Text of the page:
Given the size of the Star Wars Expanded Universe, there are shockingly few villains with the sort of depth and character development we see amongst the heroes (only Darth Vader and Grand Admiral Thrawn come to mind). Given this, Drew Karpyshyn's Darth Bane series is a welcome treat. It not only explores the rise of an ancient Sith lord, it is also extremely well written and focuses on character development rather than simply action.
The first book, Path of Destruction is almost like the anti-Harry Potter. The story begins with Bane's dreary life on the mining world of Apatros. As he flees, he joins the Sith army and rises through the ranks. Like Harry Potter for magic, Bane is discovered to be particularly strong in the Force and trained at the Sith Academy on Korriban. Only, in this anti-Hogwarts, the apprentices engage in cutthroat competition and learn how to harness their hatred.
Unlike his peers, Bane forges his own path to the Dark Side, which makes him all the more interesting. Like Vader, Bane wasn't irredeemably evil, yet his transformation is both complete and chilling. After suffering so many setbacks and traumas, Bane adopts a Darwinian philosophy proclaiming that only the strongest Sith should wield power. Path of Destruction juxtaposes this with the reigning Brotherhood of Darkness, which stresses unity and equality against the Jedi. At times, Karpyshyn displays a somewhat worrying insight into the nature of the Dark Side. But this insight also allows readers to see Bane as more than a twisted villain and understand the choices he makes.
The one thing really lacking in Path of Destruction is a strong secondary character or foil to Bane - except perhaps Githany. Bane's character seems so overpowering that none of the other Sith holds our attention for long. When he does develop their characters, Karpyshyn does a solid job. I particularly liked Kas'im, the swordmaster and Bane's favorite instructor. I just wish he had taken this further and chosen one or two other Sith to really explore and contrast with Bane.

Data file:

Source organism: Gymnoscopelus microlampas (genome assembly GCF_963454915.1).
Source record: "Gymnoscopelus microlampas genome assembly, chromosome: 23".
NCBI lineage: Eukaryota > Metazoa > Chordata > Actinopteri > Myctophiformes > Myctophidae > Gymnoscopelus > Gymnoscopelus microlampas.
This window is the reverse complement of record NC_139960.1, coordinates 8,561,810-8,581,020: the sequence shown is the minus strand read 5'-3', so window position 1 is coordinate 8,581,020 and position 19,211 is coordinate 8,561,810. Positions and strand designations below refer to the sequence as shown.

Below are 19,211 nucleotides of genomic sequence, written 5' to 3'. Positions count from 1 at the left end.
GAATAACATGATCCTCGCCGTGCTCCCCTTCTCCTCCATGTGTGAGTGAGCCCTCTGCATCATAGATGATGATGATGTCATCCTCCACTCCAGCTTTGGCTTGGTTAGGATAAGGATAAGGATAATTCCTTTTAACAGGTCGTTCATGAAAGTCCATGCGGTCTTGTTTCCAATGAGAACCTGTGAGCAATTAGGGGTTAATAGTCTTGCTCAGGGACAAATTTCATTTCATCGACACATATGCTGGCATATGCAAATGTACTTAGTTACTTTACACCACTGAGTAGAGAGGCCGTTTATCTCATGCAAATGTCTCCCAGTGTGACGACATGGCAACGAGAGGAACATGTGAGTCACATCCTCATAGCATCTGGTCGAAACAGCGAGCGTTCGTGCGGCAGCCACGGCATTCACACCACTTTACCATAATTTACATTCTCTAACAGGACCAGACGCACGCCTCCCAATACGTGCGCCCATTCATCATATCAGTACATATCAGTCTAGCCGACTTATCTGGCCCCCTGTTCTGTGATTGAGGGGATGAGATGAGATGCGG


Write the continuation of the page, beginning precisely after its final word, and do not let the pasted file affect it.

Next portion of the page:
Drew Karpyshyn's Darth Bane saga is right up there with the best of the Star Wars novels, including Timothy Zahn and Michael Stockpole's, and Path of Destruction is probably the best of the series. This feels like Star Wars. Yet, this achievement is all the more impressive given the difficulty of the subject matter. After all, not only does this time period lack the familiar characters from the Star Wars movies, but the books is manage to tell the story of an evil villain without either dehumanizing him or justifying his actions. If only more Star Wars novels were like this.
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About the reviewer
Dominic J Nardi (FreeDom4)
I am a recent law school grad with an interest in Southeast Asia legal issues. Unfortunately for my checkbook, ever since high school I have been addicted to good books. I have eclectic tastes, although … more
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